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Retiring Electra CEO Reflects on a Job Well Done

20 May 2014

Electra CEO Reflects on a Job Well Done

On 30 May John Yeoman will call time on his role as CEO of Electra, retiring after almost 12 years at the helm of the Electra Group.

During this time Mr Yeoman has led a major transformation of the Electra business, turning it into a diverse Group of businesses with interests in electricity distribution, data collection IT sales, and telecommunications contracting, with interests both nationally and internationally.

“Our strategy has been to identify opportunities beyond both our traditional electricity distribution business and also our region,” he explains. “But only where we believe the opportunity to deliver a positive outcome for our owners, the electricity consumers on our network.”

This strategy commenced in 2003 with the purchase of Oxford Finance, a decision that was questioned within the industry at the time. “It was an innovative step for a network company,” explains Mr Yeoman. “It signalled the start of an ongoing strategy of identifying and acquiring quality subsidiaries that would enhance the return we could deliver to our consumers through our annual sales discount.”

Under Electra’s ownership, Oxford Finance has more than tripled its profits in the last ten years, resulting in its successful sale to Dorchester Pacific earlier this year. Mr Yeoman says the most satisfying aspect of the sale was Dorchester’s commitment to keep the Oxford Finance business unchanged, meaning all staff were retained with significant investment planned to help further grow the business.

“This is a genuine win:win for all parties - our business, Dorchester, and the region as a whole,” he says. “We were only interested in selling Oxford to someone who would keep the business local and invest in its growth.”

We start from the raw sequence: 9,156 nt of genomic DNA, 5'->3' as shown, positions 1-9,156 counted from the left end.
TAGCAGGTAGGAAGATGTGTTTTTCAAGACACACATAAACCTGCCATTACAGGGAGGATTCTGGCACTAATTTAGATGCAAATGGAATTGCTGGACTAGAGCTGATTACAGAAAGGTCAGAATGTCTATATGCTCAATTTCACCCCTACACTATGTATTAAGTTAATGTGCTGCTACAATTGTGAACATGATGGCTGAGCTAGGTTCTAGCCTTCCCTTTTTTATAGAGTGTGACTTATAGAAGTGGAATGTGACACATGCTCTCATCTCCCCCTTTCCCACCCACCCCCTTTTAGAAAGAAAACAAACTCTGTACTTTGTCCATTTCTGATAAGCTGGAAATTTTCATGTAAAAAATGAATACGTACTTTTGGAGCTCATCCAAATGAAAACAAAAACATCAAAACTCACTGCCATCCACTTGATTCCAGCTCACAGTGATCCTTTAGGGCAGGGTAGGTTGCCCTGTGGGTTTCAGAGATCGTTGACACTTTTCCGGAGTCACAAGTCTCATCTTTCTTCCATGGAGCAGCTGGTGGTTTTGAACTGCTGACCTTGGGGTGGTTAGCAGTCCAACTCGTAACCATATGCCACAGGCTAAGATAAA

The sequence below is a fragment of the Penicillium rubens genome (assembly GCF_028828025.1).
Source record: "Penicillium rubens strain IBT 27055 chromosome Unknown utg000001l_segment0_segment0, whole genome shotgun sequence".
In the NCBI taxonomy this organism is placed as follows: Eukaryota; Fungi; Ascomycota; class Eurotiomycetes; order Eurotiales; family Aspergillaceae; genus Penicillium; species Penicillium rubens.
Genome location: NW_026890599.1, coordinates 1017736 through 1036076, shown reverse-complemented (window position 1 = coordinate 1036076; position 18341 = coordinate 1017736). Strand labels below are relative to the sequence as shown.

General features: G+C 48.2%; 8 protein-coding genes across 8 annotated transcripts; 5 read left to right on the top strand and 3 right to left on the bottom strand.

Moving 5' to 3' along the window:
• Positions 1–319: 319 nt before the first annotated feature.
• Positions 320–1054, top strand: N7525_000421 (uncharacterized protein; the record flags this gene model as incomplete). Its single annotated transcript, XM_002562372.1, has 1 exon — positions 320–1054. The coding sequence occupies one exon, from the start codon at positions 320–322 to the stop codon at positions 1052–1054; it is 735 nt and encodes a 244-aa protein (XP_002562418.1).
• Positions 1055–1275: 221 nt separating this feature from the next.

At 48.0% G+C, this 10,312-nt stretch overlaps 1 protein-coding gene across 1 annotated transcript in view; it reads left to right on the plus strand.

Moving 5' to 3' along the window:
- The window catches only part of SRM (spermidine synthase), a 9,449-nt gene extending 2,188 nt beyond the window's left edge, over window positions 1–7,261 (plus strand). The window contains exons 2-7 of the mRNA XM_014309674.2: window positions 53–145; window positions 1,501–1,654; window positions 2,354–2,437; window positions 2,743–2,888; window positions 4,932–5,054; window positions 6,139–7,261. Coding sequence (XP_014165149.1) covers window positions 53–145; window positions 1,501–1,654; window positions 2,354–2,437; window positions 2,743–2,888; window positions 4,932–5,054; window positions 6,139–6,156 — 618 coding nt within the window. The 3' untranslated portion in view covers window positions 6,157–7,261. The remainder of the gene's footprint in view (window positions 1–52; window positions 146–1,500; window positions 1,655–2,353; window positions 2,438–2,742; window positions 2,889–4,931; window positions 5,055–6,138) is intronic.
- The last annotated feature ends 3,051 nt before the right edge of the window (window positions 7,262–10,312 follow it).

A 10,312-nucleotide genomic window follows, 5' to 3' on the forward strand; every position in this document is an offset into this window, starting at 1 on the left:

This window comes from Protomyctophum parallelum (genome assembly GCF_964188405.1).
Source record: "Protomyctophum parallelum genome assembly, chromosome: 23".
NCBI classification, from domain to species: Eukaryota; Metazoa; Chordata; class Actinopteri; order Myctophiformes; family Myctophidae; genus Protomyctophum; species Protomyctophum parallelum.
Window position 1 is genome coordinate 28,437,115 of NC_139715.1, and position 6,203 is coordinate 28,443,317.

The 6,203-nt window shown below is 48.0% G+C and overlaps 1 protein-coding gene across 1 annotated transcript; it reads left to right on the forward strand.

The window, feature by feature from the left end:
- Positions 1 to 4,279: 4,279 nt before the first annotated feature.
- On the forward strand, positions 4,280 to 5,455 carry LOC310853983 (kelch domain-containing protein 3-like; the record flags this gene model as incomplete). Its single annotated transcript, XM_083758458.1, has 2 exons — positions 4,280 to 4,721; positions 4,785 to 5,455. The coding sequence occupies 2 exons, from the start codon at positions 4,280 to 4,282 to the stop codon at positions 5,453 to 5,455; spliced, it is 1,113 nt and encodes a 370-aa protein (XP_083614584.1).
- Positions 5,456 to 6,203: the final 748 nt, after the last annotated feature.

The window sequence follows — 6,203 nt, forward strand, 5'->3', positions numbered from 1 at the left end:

This direction has enabled the business to grow and produce impressive returns. Electra Chair Trish McKelvey says Mr Yeoman is leaving Electra in a very strong position. “John has brought considerable financial stewardship and commercial management skills to his role,” she explains. “The Group will shortly release its Annual Report for 2013/14 and will be announcing a record profit and also a record sales discount. The sales discount is returned to our owners, the company’s electricity consumers annually. The company’s success has been due in large part to John’s commercial astuteness, focus and determination.”

While Mr Yeoman’s tenure as Electra CEO began in 2002, he has had a much longer association with the business.

Having left school to work at the IRD, he began studying part time for an accountancy degree. Once qualified, he joined the Audit Office and it was in this role that he came into contact with the company that was to become Electra. “In 1984 I was involved in the audit of the Horowhenua Electric Power Board,” he explains. “They must have liked what I was doing because they offered me a job as an accountant and so I joined the team.”

In 1987 he accepted a role with Rotorua Electricity before moving back to Levin in 1991 to help set up Horowhenua Energy Ltd. In 1999 he was once again on the move (to Contact Energy) when the company was forced to sell its retail operation as part of the Government’s move to separate out generation, distribution and retail businesses. “This was a busy time as the Government-led industry restructuring saw Contact Energy buy and integrate 12 businesses into its operation in just one year,” says Mr Yeoman. “It was stressful but really rewarding too.”

His experience at Contact Energy then saw him headhunted to sort out Transalta’s retail business, with operations in Wellington, North Shore and Christchurch.

In 2001 he was approached about returning to Electra for a third stint with the company, and he initially accepted the role of Finance Manager before being promoted to CEO the following year.